Growing up in Boston, it was inevitable that my elementary school class would take a field trip to see Plymouth Rock, where the Mayflower pilgrims disembarked to found Plymouth Colony in 1620. While the history of the Mayflower and pilgrims is certainly interesting, the rock itself is not. It’s a rock. There’s probably a similar one in your backyard.

5. The Alamo

The Alamo, San Antonio

San Antonio’s most well-known landmark is the Alamo, the site of the famous battle where Davy Crockett and Jim Bowie were killed in 1836. Before such violent times, the Alamo began as one of the first Spanish Missions in Texas in the early 1700’s, and played a crucial role in the settlement of San Antonio and the entire Southwest.

All very interesting, but unfortunately the building itself is not that impressive. It’s really small, and very crowded with tourists. If you spend a weekend in San Antonio, a photograph from the outside would be more than sufficient to check this site off your to-do list. 

6. Gullfoss Waterfall in Iceland

Gullfoss, Iceland, Golden Circle

I know I’ll probably get some backlash for this one, but I thought the Gullfoss waterfall, a stop on the famous Golden Circle tour of Iceland, was letdown.

Yes, the waterfall itself is quite impressive. But not as impressive as you’ve probably seen in promotional photos. Also, one of the things that makes nature beautiful is a lack of people. And there are SO many people at Gullfoss. The observation deck, gift shop, and onsite restaurant kind of ruin it.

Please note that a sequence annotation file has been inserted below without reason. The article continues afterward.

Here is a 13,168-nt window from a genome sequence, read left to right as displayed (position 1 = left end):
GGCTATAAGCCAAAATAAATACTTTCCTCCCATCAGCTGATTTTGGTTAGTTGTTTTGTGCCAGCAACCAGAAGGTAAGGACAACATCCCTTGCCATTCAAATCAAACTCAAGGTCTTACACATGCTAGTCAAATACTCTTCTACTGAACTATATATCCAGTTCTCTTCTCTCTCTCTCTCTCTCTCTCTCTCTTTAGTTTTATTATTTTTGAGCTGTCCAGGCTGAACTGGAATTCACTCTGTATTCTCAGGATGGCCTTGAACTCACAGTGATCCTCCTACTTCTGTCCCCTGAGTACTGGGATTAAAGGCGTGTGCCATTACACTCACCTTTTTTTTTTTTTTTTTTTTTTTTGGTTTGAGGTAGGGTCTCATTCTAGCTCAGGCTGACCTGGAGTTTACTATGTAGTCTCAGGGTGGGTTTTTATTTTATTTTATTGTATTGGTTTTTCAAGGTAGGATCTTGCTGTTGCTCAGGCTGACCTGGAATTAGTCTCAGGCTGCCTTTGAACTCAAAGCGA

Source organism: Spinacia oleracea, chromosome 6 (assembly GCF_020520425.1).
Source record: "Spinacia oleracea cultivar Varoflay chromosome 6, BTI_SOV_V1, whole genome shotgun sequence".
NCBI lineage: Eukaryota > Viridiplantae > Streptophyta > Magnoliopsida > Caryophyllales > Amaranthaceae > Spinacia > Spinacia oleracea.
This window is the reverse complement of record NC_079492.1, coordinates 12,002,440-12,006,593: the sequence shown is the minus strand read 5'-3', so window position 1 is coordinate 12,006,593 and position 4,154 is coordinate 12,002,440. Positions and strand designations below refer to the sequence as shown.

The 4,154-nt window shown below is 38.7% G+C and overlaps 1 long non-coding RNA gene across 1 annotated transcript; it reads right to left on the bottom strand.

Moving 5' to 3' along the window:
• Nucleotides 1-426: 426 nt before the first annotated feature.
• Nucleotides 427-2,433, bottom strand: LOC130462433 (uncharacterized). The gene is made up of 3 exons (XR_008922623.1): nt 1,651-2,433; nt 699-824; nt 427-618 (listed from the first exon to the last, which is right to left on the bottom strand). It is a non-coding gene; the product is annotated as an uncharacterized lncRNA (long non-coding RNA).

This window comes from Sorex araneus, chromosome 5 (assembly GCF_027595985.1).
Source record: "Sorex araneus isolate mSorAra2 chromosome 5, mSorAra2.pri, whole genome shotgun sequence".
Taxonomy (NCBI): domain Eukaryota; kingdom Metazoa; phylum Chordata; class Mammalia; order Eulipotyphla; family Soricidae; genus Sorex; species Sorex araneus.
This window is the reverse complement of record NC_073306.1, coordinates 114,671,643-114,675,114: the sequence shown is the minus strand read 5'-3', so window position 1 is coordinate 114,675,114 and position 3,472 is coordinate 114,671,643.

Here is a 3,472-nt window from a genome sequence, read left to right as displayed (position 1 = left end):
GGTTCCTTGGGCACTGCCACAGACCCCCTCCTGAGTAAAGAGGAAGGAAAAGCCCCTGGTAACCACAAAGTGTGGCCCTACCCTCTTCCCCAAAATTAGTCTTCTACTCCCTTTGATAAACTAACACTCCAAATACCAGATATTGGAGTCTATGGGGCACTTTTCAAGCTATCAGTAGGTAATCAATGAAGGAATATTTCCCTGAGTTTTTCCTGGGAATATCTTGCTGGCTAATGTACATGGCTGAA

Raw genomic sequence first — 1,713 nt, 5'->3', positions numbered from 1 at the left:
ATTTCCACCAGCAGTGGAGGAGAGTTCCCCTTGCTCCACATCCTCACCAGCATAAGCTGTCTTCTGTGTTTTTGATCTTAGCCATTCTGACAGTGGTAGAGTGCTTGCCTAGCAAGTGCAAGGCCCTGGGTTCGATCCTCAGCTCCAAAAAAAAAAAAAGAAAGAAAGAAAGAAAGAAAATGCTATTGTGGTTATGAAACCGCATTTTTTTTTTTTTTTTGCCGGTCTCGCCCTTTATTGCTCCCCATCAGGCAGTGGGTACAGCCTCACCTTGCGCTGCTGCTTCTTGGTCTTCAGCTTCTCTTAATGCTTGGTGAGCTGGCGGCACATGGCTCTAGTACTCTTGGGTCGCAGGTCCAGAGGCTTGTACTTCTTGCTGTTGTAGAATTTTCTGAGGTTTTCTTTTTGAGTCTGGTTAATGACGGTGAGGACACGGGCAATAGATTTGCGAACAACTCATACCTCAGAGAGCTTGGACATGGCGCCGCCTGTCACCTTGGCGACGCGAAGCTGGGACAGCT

I wouldn’t recommend skipping the Golden Circle – I thought Pingvellir National Park was gorgeous. But don’t plan on spending too long at Gullfoss.

7. The Swimming Pigs

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The most recent attraction to let me down was the Swimming Pigs in the Exumas. The Swimming Pigs are probably the biggest attraction in this part of the Bahamas, and going to visit them will cost you. Our tour was $174 per person – and it was the most affordable option!

The reason it’s so expensive is that Pig Island is very far away from Great Exuma, the main island, requiring an all day boat trip. While some of the stops on the trip were cool, overall this tour was not worth $174 per person.

I only felt worse about it when I got home and a couple weeks later, read in National Geographic that many of the Swimming Pigs had been found dead. The cause is most likely a combination of dehydration – their natural source of water had dried up – and increased tourism. A significant amount of sand was found in the pigs’ bellies, which is probably due to the fact that tourists throw treats onto the beach for them to eat.

If you visit the Exumas, you’re better off spending your time enjoying the crystal clear waters and beautiful beaches. Especially until someone steps in to make the tourism of Pig Island a little more pig-friendly.

Have you ever waited in line for a long time or spent a lot of money on an attraction that didn’t live up to your expectations? Let me know in the comments or join The Weekend Jetsetters group on Facebook to discuss!

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4 Comments on "8 Tourist Traps that Don’t Live up to the Hype"

  1. Love your blog and especially this article – we never bother with most tourist sites (though the swimming piggies may have wooed me.. so funny!).

  2. I agree about the Alamo. (it’s the only thing I’ve been to on this list.) I prefer the Riverwalk River Cruise although they say that is a tourist trap but for me it was still enjoyable. Especially because the Riverboat cruise is only $8-$10.

  3. Definitely the Alamo. I mean, the history is great but I was shocked that the inside was virtually empty and SO TINY! And I had no idea it was surrounded by skyscrapers and cityscapes. Such a strange place!